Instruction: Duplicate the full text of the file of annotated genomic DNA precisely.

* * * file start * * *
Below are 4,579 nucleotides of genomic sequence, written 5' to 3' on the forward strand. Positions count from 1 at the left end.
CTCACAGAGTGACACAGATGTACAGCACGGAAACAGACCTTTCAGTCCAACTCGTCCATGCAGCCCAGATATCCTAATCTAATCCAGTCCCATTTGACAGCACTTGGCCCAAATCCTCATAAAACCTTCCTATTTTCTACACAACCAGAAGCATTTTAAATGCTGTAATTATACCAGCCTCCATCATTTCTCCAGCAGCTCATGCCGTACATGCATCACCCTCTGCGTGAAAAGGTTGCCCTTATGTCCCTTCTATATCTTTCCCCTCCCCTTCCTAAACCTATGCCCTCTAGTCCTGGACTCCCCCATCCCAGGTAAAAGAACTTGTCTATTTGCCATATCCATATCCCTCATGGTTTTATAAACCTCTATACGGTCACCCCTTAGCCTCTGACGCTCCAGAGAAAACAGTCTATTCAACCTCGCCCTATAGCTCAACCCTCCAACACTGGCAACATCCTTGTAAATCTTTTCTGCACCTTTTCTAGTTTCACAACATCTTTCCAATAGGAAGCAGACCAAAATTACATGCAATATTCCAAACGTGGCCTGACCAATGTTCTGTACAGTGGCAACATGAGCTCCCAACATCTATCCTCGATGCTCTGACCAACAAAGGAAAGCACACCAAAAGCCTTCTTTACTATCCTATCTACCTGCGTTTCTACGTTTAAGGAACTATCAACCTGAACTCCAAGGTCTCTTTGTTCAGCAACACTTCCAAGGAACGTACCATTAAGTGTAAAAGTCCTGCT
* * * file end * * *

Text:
Below are 4,579 nucleotides of genomic sequence, written 5' to 3' on the forward strand. Positions count from 1 at the left end.
CTCACAGAGTGACACAGATGTACAGCACGGAAACAGACCTTTCAGTCCAACTCGTCCATGCAGCCCAGATATCCTAATCTAATCCAGTCCCATTTGACAGCACTTGGCCCAAATCCTCATAAAACCTTCCTATTTTCTACACAACCAGAAGCATTTTAAATGCTGTAATTATACCAGCCTCCATCATTTCTCCAGCAGCTCATGCCGTACATGCATCACCCTCTGCGTGAAAAGGTTGCCCTTATGTCCCTTCTATATCTTTCCCCTCCCCTTCCTAAACCTATGCCCTCTAGTCCTGGACTCCCCCATCCCAGGTAAAAGAACTTGTCTATTTGCCATATCCATATCCCTCATGGTTTTATAAACCTCTATACGGTCACCCCTTAGCCTCTGACGCTCCAGAGAAAACAGTCTATTCAACCTCGCCCTATAGCTCAACCCTCCAACACTGGCAACATCCTTGTAAATCTTTTCTGCACCTTTTCTAGTTTCACAACATCTTTCCAATAGGAAGCAGACCAAAATTACATGCAATATTCCAAACGTGGCCTGACCAATGTTCTGTACAGTGGCAACATGAGCTCCCAACATCTATCCTCGATGCTCTGACCAACAAAGGAAAGCACACCAAAAGCCTTCTTTACTATCCTATCTACCTGCGTTTCTACGTTTAAGGAACTATCAACCTGAACTCCAAGGTCTCTTTGTTCAGCAACACTTCCAAGGAACGTACCATTAAGTGTAAAAGTCCTGCT